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• Utah is about average in a list of states most- and least-affected by the 2019 government shutdown, compiled by personal-finance website WalletHub. The report looked at the 50 states and the District of Columbia, with criteria ranging from each state’s share of federal jobs, to federal contract dollars per capita, to the share of families receiving food stamps. Utah was ranked No. 29 in the list of most-affected states. In breakout lists, Utah was No. 48 in the lowest percentage of families receiving food stamps. The most-affected areas are D.C., followed by New Mexico, Maryland, Hawaii and Alaska. The least-affected are Minnesota, New Hampshire, Nebraska, Iowa and Indiana.
• Utah is the No. 4 “growth state in America,” according to U-Haul data analyzing U.S. migration trends for 2018. Growth states are calculated by the net gain of one-way U-Haul trucks entering a state versus leaving that state during a calendar year. U-Haul said that while migration trends do not correlate directly to population or economic growth, its growth data is an effective gauge of how well states and cities are attracting and maintaining residents. Utah arrivals of one-way U-Haul trucks were up 9 percent, while departures were up 6 percent from the state’s 2017 numbers. Arrivals accounted for 50.8 percent of all one-way U-Haul traffic in Utah. Among cities with notable net gains of one-way U-Haul trucks were St. George, Hurricane and Ogden. Utah was No. 21 the prior year and No. 38 the year before that. The top “growth state” was Texas, followed by Florida and South Carolina. The bottom was Illinois, followed by Michigan and California. Details are at myuhaulstory.com.
• The Lassonde Entrepreneur Institute at the University of Utah had 504 startup teams formed during 2018 fiscal year, bringing the total to 1,300 since 2002. The institute’s annual report also indicated that 125 cash prizes totaling $405,000 were awarded, bringing the total to $2.6 million since 2007; $747,000 in 191 scholarships was awarded, bringing the total to $3.8 million since 2002. 191 scholarships awarded in the most recent fiscal year; the fiscal year saw 3,100 college students participate in programs; 7,700 high school and middle school students participated in outreach; and academic enrollment in entrepreneurship reached 1,200.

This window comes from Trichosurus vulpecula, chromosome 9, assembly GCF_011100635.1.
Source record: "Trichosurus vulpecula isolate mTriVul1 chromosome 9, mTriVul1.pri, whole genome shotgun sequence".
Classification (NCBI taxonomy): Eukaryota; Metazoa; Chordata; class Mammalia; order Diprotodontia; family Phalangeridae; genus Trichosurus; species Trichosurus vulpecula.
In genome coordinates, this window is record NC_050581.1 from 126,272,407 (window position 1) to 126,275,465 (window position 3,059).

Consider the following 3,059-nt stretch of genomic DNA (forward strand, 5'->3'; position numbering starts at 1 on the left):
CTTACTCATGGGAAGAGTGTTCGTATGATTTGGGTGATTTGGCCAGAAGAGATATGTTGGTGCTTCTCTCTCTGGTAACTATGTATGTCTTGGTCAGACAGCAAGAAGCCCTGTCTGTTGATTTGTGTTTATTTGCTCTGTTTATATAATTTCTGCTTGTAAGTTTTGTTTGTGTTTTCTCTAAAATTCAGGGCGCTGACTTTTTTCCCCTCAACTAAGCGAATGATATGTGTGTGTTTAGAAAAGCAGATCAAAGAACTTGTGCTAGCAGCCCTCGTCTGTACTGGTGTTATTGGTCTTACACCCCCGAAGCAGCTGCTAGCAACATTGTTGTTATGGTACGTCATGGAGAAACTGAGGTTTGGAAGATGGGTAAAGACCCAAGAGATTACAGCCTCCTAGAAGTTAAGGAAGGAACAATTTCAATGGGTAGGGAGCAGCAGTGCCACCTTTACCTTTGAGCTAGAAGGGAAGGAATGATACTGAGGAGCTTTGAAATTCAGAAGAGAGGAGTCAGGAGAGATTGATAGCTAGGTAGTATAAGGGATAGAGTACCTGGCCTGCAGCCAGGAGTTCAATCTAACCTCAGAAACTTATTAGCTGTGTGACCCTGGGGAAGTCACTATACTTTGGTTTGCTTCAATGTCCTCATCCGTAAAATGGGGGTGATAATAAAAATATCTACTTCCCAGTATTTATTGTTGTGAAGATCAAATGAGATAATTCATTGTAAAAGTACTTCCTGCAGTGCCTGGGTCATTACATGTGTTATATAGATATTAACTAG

• Auric Solar, a West Valley City-based solar system installer, has changed its brand to Auric Energy. The company said the change “reflects the company’s opportunity to provide a greater range of products and services to its clients at all scale of projects.” It said it will continue to focus on solar, while adding electrical and battery storage among other services to be announced. The company has nearly 200 employees and has had installations at more than 100 commercial facilities and nearly 4,000 homes and housing developments.
• The Utah Division of Consumer Protection will receive $10 million in settlement funds related to a $575 million nationwide lawsuit against Wells Fargo for violating state consumer protection laws. The division contended that Wells Fargo opened millions of unauthorized accounts and enrolling customers into online banking services without their knowledge or consent, improperly referred customers for enrollment in third-party renters and life insurance policies, improperly charged auto loan customers for force-placed and unnecessary collateral protection insurance, failed to ensure that customers received refunds of unearned premiums on certain optional auto finance products, and incorrectly charged customers for mortgage rate lock extension fees. The settlement involved all 50 states and the District of Columbia. Wells Fargo will also create a consumer redress review program through which consumers who have not been made whole through other restitution programs already in place can seek review of their inquiry or complaint by a bank escalation team for possible relief.